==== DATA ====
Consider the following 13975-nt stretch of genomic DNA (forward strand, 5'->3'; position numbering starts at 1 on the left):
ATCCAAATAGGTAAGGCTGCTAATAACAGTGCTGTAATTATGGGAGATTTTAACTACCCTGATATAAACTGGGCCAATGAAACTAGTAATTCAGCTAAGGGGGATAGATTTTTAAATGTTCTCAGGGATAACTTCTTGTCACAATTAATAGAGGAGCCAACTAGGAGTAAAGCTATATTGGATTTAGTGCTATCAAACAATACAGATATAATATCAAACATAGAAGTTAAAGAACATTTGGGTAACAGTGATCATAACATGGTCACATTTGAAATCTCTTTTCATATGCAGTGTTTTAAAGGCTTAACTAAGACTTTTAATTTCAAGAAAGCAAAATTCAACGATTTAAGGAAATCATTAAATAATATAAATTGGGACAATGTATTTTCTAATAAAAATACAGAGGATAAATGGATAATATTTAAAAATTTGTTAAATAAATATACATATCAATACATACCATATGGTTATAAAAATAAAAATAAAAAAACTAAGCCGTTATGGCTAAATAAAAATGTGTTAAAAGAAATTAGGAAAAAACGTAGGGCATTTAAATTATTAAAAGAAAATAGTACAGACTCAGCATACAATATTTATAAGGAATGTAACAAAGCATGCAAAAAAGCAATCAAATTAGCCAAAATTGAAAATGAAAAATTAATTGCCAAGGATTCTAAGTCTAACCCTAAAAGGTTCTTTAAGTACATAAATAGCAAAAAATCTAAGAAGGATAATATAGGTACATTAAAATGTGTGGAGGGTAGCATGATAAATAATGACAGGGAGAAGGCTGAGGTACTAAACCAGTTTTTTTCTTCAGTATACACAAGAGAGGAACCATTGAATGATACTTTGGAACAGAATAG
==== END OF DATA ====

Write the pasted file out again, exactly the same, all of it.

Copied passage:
Consider the following 13975-nt stretch of genomic DNA (forward strand, 5'->3'; position numbering starts at 1 on the left):
ATCCAAATAGGTAAGGCTGCTAATAACAGTGCTGTAATTATGGGAGATTTTAACTACCCTGATATAAACTGGGCCAATGAAACTAGTAATTCAGCTAAGGGGGATAGATTTTTAAATGTTCTCAGGGATAACTTCTTGTCACAATTAATAGAGGAGCCAACTAGGAGTAAAGCTATATTGGATTTAGTGCTATCAAACAATACAGATATAATATCAAACATAGAAGTTAAAGAACATTTGGGTAACAGTGATCATAACATGGTCACATTTGAAATCTCTTTTCATATGCAGTGTTTTAAAGGCTTAACTAAGACTTTTAATTTCAAGAAAGCAAAATTCAACGATTTAAGGAAATCATTAAATAATATAAATTGGGACAATGTATTTTCTAATAAAAATACAGAGGATAAATGGATAATATTTAAAAATTTGTTAAATAAATATACATATCAATACATACCATATGGTTATAAAAATAAAAATAAAAAAACTAAGCCGTTATGGCTAAATAAAAATGTGTTAAAAGAAATTAGGAAAAAACGTAGGGCATTTAAATTATTAAAAGAAAATAGTACAGACTCAGCATACAATATTTATAAGGAATGTAACAAAGCATGCAAAAAAGCAATCAAATTAGCCAAAATTGAAAATGAAAAATTAATTGCCAAGGATTCTAAGTCTAACCCTAAAAGGTTCTTTAAGTACATAAATAGCAAAAAATCTAAGAAGGATAATATAGGTACATTAAAATGTGTGGAGGGTAGCATGATAAATAATGACAGGGAGAAGGCTGAGGTACTAAACCAGTTTTTTTCTTCAGTATACACAAGAGAGGAACCATTGAATGATACTTTGGAACAGAATAG